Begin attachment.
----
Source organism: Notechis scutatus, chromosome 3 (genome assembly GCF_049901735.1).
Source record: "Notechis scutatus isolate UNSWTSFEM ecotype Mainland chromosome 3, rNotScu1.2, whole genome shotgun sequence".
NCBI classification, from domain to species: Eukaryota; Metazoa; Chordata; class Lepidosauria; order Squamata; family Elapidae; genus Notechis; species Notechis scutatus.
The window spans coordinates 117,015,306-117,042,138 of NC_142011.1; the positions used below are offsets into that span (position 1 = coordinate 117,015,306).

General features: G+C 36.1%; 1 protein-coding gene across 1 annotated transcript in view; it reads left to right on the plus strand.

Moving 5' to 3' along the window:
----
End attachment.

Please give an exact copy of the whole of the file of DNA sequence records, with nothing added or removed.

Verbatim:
Source organism: Notechis scutatus, chromosome 3 (genome assembly GCF_049901735.1).
Source record: "Notechis scutatus isolate UNSWTSFEM ecotype Mainland chromosome 3, rNotScu1.2, whole genome shotgun sequence".
NCBI classification, from domain to species: Eukaryota; Metazoa; Chordata; class Lepidosauria; order Squamata; family Elapidae; genus Notechis; species Notechis scutatus.
The window spans coordinates 117,015,306-117,042,138 of NC_142011.1; the positions used below are offsets into that span (position 1 = coordinate 117,015,306).

General features: G+C 36.1%; 1 protein-coding gene across 1 annotated transcript in view; it reads left to right on the plus strand.

Moving 5' to 3' along the window: